I look at this intersection you provided and I think of the manual interventions its going to take, and even then I don't know what to expect with the inside median or the diagonal connection on the right, until I start messing with it.  So I've accepted that I might have some loss of precision for speed of modeling in these cases, and usually the city scale of the models helps to hide some of this depending on project context.   And even if these streets were joined at import of the CAD, I would still expect a lot of tinkering with the nodes and arc directions to get this to look right, so sometimes it is just easier to draw these complex intersections incrementally controlling each node and arc.


I would certainly love to see some improvements to intersections in future updates!

In your last question/example though,  you should be able to click on the orange dot and pull that to the connection location on to the other street (with a small loss in precision because it was done by hand).  It might show a weird result before you let go of the mouse click but it usually works as expected, and sometimes it crashes the program.  So I save very frequently during street edits.


Esri Contributor

thanks for providing me the file, I had a look:

Issue 1-4:

As @plfontes pointed out:

you must have nodes/vertex in every line intersection and in all lines intersecting on your original drawing before importing

In AutoCAD you either have to do this manually or you have to write/find a LISP script that does this automatically for you.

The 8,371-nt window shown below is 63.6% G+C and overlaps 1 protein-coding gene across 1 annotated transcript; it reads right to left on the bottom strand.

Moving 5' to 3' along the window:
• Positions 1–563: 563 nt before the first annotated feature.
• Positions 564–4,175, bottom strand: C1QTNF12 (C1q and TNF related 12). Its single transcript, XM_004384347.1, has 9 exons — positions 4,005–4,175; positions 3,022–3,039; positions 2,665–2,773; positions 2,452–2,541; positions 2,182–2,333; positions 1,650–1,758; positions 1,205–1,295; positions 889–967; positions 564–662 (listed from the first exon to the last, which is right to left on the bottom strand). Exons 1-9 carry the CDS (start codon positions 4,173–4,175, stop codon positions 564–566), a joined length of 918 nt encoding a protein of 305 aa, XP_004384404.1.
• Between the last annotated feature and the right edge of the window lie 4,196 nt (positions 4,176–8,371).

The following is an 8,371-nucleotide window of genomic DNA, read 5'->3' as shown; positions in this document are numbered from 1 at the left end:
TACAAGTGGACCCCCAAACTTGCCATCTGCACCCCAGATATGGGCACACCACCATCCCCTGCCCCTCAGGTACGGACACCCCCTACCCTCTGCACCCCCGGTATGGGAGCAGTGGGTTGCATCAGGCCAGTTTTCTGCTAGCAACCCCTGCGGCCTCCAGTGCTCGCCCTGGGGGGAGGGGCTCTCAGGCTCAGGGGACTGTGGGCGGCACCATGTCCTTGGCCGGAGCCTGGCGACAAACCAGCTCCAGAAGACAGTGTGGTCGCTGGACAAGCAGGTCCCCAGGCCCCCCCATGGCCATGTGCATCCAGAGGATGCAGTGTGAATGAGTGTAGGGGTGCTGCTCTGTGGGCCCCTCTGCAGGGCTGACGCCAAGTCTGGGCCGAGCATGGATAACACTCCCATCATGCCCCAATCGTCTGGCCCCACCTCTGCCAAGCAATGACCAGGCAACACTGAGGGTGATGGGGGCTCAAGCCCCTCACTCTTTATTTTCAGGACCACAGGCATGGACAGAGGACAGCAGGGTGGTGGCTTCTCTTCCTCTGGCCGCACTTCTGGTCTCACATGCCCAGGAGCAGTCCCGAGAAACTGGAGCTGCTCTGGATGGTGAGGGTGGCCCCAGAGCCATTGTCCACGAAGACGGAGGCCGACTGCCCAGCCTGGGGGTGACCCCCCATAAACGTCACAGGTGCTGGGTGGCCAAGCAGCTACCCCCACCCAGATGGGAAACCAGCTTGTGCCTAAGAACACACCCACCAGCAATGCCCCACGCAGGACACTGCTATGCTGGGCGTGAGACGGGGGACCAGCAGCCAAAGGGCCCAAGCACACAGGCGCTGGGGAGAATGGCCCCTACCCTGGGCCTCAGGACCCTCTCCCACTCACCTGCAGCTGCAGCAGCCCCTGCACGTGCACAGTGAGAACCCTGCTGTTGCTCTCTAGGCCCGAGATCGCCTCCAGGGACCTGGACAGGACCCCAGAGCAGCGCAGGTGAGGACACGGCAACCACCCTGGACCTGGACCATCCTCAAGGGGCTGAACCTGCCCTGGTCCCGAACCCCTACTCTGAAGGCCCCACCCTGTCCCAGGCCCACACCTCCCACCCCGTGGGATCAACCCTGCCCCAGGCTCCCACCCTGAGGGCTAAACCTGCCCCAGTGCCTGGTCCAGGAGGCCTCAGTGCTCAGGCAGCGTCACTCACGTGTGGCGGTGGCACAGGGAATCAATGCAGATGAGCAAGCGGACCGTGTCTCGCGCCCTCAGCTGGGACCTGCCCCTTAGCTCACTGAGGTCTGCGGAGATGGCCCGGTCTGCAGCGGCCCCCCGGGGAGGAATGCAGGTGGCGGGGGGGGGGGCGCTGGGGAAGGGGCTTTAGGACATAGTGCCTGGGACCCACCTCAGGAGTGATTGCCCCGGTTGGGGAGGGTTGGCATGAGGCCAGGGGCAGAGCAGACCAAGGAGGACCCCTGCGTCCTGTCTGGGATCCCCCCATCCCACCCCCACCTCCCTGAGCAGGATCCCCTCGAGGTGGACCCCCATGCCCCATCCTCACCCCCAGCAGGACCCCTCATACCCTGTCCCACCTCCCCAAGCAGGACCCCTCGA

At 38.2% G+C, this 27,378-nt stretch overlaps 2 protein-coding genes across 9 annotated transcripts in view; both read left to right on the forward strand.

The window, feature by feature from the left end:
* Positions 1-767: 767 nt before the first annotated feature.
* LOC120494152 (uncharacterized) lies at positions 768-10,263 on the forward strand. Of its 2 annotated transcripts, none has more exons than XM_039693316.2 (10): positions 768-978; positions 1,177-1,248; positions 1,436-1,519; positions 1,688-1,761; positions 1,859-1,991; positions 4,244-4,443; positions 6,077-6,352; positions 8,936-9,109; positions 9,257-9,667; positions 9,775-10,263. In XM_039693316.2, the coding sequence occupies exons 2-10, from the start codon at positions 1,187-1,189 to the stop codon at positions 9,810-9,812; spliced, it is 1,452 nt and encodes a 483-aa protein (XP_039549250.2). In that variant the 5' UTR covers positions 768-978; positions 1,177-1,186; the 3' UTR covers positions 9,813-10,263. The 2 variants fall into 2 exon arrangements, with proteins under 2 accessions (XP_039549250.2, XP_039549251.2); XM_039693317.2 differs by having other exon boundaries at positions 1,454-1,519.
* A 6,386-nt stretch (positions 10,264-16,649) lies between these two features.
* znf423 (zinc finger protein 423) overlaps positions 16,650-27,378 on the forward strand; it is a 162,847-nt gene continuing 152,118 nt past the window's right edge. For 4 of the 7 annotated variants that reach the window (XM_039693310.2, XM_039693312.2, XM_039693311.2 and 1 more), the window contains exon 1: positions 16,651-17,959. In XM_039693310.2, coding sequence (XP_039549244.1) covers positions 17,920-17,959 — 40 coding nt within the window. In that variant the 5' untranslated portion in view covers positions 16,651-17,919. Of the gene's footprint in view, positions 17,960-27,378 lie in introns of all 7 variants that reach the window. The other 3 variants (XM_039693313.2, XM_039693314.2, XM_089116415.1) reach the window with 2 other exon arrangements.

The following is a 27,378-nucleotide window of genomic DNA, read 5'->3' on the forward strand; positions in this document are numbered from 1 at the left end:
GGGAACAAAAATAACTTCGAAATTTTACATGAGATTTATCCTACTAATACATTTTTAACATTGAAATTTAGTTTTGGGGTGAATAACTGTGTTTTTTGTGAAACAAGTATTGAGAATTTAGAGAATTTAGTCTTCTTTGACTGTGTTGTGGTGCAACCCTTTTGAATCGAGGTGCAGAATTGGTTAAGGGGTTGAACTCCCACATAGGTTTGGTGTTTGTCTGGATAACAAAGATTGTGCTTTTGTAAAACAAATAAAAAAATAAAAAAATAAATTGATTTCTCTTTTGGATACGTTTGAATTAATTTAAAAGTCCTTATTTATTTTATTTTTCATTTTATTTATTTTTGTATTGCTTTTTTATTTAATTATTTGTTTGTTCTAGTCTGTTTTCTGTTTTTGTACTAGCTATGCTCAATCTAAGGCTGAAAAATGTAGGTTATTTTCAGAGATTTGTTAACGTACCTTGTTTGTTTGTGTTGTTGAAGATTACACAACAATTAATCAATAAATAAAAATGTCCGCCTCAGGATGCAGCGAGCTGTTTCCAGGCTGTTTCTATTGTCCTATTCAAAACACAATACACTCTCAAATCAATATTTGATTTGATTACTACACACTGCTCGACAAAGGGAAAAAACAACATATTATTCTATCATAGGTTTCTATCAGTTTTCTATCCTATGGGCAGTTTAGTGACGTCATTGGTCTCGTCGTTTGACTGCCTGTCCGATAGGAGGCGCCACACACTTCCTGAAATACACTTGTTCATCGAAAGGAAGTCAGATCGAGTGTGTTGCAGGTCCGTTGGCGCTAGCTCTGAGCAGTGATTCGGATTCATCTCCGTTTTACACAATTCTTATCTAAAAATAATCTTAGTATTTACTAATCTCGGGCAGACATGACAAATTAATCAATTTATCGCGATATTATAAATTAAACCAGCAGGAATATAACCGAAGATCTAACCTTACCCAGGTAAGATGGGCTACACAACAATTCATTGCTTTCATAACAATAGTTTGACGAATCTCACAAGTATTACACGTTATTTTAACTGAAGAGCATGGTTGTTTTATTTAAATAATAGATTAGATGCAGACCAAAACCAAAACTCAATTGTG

Additionally, all lines that you want to be connected should be on the same layer, otherwise there will be a graph network created for each layer (you can't connect nodes from different graph networks together)

Issue 5:

Arcs are converted to multiple segments (and not curves) on import. If you want have the street curved again you need to manually edit it.

I suggest to convert the arcs to polylines using the mpedit (Express Tools) command

Issue in 2nd post joining nodes together:

pretty sure this did not work for you because they where not part of the same graph network

To achieve best results/control on import:

  • Don't drag & drop the dxf into the scene use File -> Import
    • Uncheck all options in the dialog
  • Select graph network -> Cleanup Graph.../Streets...
    • Check only "Merge Nodes"
    • Set "Horizontal Merge Distance" to 1m*
    • Set "Vertical Merge Distance" to 1m*
  • In the Inspector:
    • Enalbe shapeCreation for Blocks/Nodes/Segments
    • Nodes:
      • change "type" from "smart" to "junction" or "crossing"*
      • change "angleThreshold" from "35" to "10"*
  • Resolve remaining conflicts manually:
    • Move nodes slightly into one direction
    • Merge nodes (if that’s ok)
    • Change shape parameters or completely turn off the shapeCreation for individual nodes/segments
      • e.g. sidewalkWith can be set to 0 if not needed

As @Clover4 mentioned you will loose some precison in the manual cleanup process. Unfortuantely we don't have an intersection type that generates shapes which would work well with nodes close to each other, that's a current limitation for sure but its also not very trivial what geometry to generate in such cases.

*This applies to the example street layout from this thread, for other street layouts you might want to set other values



Regular Contributor

This is generally my experience with working with close up intersection nodes as well. Often the problem can be adjusted for by buffering draw lines in some GIS/CAD platform before import to see where those problem areas will likely occur before hand. It can often be accommodated by optimizing the data for import. 

David Wasserman, AICP